UKTC Archive

Re: Old TPOs

Subject: Re: Old TPOs
From: Jerry Ross
Date: Feb 06 2019 10:37:47
How much does it cost to take a case to judicial review?

On 06/02/2019 10:21, Alastair Durkin wrote:
Hi Jerry, the Magistrates have no power to rule on the validity of the order 
in these circumstances I don't think. I would have thought your client would 
have needed to take the Council's decision to prosecute to a judicial review 
prior to it going to court (I'm sure the Council would then have held the 
case in abeyance until that was resolved) - in which case the validity of the 
order could be looked at and the case potentially falls away. It's an oddity 
of our legal system certainly. If Stephanie Hall is reading then she may have 
a view.

-----Original Message-----
From: <> 
On Behalf Of Jerry Ross
Sent: 06 February 2019 09:41
To: UK Tree Care <>
Subject: Re: Old TPOs

Jon wrote - "As many councils have TPOs dating back to the 1940s, this may be a 
serious issue"

Indeed. I attended a court on Monday involving a case of damage to an allegedly 
protected tree. The TPO was not quite as old as the 1940s; this prosecution was 
brought under the 1990 T&CPA (as amended)  but relied on a TPO made in 1977, 
itself based on the 1971 T&CPA.
There was no confirmation.
Prior to the offence, the council had been asked repeatedly for evidence of 
confirmation but maintained none was required for an unopposed TPO made under the then 
current legislation. This is wrong, as they accepted after the offence when, after 
prolonged ferreting around in their records office they eventually, months after the 
offence, dug out a n ancient bound volume in which was a brief memo indicating the 
intention to confirm. This was, as Jon describes, evidence of a decision being made 
("The sub-committee agreed to make a Tree Preservation Order...") But there 
was no trace of any document that could be regarded as a
confirmation: no signed, dated or sealed certificate was ever forthcoming,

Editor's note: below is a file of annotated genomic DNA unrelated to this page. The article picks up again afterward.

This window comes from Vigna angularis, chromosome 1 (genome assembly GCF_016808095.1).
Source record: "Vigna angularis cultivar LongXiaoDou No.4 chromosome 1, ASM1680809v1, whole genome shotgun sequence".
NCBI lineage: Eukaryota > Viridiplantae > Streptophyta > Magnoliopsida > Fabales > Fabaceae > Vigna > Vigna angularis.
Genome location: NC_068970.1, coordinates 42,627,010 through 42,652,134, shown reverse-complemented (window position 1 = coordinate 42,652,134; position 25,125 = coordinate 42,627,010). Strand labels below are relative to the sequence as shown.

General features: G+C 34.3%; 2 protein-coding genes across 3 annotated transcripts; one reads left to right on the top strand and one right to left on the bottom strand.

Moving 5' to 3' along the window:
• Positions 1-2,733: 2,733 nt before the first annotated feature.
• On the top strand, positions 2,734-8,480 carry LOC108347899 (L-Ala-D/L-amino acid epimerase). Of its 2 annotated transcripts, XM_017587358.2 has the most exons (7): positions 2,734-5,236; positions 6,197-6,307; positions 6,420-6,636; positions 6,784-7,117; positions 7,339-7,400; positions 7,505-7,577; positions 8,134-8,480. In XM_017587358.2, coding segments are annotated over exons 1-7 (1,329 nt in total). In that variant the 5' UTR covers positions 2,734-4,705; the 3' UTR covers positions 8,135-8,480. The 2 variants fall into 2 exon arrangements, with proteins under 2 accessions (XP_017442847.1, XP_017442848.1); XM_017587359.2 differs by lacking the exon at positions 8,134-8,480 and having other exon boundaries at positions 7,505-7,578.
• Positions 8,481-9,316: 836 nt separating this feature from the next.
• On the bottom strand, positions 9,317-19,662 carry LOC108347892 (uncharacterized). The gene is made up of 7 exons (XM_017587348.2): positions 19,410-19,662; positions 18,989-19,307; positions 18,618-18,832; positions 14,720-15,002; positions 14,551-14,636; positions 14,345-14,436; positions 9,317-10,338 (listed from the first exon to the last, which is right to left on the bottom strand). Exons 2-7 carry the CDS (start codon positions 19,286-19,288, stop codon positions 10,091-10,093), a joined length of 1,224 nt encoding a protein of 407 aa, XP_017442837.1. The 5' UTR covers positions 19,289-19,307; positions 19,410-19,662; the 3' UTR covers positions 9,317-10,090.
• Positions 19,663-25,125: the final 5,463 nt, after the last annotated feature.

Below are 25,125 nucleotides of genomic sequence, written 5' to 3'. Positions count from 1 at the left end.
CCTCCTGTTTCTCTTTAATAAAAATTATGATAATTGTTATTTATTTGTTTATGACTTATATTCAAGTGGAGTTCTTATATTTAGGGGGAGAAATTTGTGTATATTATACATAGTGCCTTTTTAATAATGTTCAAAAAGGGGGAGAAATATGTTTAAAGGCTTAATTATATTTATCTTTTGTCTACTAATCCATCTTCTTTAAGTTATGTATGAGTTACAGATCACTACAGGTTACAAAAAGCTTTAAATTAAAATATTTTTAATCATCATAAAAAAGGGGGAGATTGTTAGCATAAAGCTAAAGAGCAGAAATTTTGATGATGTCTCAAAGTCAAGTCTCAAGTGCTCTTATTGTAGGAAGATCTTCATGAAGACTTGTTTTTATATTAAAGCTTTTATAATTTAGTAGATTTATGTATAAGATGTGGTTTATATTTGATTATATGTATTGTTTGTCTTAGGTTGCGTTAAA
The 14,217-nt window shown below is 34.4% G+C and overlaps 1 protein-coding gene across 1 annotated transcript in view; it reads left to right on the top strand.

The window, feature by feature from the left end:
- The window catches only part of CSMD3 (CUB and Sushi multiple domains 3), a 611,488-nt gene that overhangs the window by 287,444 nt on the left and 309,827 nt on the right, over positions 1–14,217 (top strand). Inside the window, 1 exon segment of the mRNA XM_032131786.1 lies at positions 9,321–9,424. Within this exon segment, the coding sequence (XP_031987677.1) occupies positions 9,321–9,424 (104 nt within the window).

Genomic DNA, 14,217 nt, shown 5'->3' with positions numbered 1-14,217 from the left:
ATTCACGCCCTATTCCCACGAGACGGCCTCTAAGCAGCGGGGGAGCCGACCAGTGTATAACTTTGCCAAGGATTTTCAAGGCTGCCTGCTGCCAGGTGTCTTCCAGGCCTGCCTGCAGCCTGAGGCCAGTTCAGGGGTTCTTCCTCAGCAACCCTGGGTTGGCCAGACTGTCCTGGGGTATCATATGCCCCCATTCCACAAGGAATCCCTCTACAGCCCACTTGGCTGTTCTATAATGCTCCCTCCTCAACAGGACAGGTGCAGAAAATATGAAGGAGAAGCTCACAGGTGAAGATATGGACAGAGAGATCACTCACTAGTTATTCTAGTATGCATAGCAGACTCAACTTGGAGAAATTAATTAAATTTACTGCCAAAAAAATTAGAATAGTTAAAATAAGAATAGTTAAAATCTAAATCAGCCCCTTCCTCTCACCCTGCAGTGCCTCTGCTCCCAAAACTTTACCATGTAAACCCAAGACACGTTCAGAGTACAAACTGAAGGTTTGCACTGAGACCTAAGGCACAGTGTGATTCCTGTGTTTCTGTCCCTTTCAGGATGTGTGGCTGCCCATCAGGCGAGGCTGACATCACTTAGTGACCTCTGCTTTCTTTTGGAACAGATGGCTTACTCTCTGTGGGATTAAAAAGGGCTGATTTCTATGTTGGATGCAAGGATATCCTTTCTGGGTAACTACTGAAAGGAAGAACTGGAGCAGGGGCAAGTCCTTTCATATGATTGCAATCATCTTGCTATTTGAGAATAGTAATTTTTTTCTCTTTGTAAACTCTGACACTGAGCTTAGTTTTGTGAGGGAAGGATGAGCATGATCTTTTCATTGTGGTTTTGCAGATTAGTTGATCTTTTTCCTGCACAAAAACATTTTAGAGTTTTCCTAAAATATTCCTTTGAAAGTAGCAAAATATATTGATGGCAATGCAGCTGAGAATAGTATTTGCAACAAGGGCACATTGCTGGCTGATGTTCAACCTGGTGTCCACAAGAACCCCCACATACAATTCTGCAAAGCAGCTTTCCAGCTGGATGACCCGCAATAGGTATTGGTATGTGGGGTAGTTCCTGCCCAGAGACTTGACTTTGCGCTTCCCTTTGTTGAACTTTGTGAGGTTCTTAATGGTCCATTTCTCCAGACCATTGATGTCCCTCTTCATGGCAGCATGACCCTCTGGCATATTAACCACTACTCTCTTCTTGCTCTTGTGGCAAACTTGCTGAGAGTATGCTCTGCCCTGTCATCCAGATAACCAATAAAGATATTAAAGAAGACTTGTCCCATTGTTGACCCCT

neither was the TPO itself endorsed. Even the plan, which had space for a 
signature and seal, was left blank.
Nevertheless the magistrates found the case proven and convicted.
The only basis I could see was that the relevant old legislation was 
remarkably vague about confirmation: it required it but it didn't explicitly 
state that it had to be included on or with the order.

It was only a magistrates court of course, where I suspect that defences 
based on legal technicalities, however well justified, tend to be disliked 
and not given the consideration that a Judge in a high court might.

On 06/02/2019 08:58, Jon Heuch wrote:

Looks like you need a lawyer that knows about legal process & procedure.

If I am not mistaken a committee meeting merely makes a decision (to
confirm). The confirmation is a separate process - the TPO being a
legal document - and the document itself needs to have something done
to it, or attached to it, with the appropriate signatures, seals,
stamps or whatever and of course a date..depending on the council's
procedures at the time...which of course  you have at the tip of our tongue!

I am intrigued to know if your experience is a sign of things to come,
or an error?

As many councils have TPOs dating back to the 1940s, this may be a
serious issue.


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